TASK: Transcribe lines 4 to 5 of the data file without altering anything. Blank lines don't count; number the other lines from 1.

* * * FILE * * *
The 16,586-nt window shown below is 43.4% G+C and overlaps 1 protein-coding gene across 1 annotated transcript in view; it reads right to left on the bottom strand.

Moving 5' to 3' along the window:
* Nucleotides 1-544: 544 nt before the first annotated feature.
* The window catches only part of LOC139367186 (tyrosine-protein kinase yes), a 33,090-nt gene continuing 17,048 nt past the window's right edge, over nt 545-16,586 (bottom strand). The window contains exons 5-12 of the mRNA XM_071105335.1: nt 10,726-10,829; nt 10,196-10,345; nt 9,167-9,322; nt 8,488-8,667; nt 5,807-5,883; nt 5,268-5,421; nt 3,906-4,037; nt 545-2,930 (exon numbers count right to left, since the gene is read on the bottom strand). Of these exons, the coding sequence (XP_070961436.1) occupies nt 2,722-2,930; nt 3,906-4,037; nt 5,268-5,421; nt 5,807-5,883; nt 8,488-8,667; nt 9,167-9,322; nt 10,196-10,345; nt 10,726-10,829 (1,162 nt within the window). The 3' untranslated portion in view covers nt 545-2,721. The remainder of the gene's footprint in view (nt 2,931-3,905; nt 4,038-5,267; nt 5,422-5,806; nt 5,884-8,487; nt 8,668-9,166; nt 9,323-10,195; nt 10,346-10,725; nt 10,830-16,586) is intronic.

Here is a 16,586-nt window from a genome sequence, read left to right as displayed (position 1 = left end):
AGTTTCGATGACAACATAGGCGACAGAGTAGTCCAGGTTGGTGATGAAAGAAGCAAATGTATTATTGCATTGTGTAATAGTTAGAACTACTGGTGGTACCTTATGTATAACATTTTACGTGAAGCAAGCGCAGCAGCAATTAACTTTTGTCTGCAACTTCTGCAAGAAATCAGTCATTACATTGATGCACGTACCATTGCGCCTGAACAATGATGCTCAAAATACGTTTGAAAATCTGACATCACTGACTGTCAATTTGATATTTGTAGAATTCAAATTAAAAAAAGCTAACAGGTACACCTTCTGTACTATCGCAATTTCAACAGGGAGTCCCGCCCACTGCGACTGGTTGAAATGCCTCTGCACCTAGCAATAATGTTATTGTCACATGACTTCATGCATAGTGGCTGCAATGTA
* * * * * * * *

* The window catches only part of LOC139367186 (tyrosine-protein kinase yes), a 33,090-nt gene continuing 17,048 nt past the window's right edge, over nt 545-16,586 (bottom strand). The window contains exons 5-12 of the mRNA XM_071105335.1: nt 10,726-10,829; nt 10,196-10,345; nt 9,167-9,322; nt 8,488-8,667; nt 5,807-5,883; nt 5,268-5,421; nt 3,906-4,037; nt 545-2,930 (exon numbers count right to left, since the gene is read on the bottom strand). Of these exons, the coding sequence (XP_070961436.1) occupies nt 2,722-2,930; nt 3,906-4,037; nt 5,268-5,421; nt 5,807-5,883; nt 8,488-8,667; nt 9,167-9,322; nt 10,196-10,345; nt 10,726-10,829 (1,162 nt within the window). The 3' untranslated portion in view covers nt 545-2,721. The remainder of the gene's footprint in view (nt 2,931-3,905; nt 4,038-5,267; nt 5,422-5,806; nt 5,884-8,487; nt 8,668-9,166; nt 9,323-10,195; nt 10,346-10,725; nt 10,830-16,586) is intronic.

Here is a 16,586-nt window from a genome sequence, read left to right as displayed (position 1 = left end):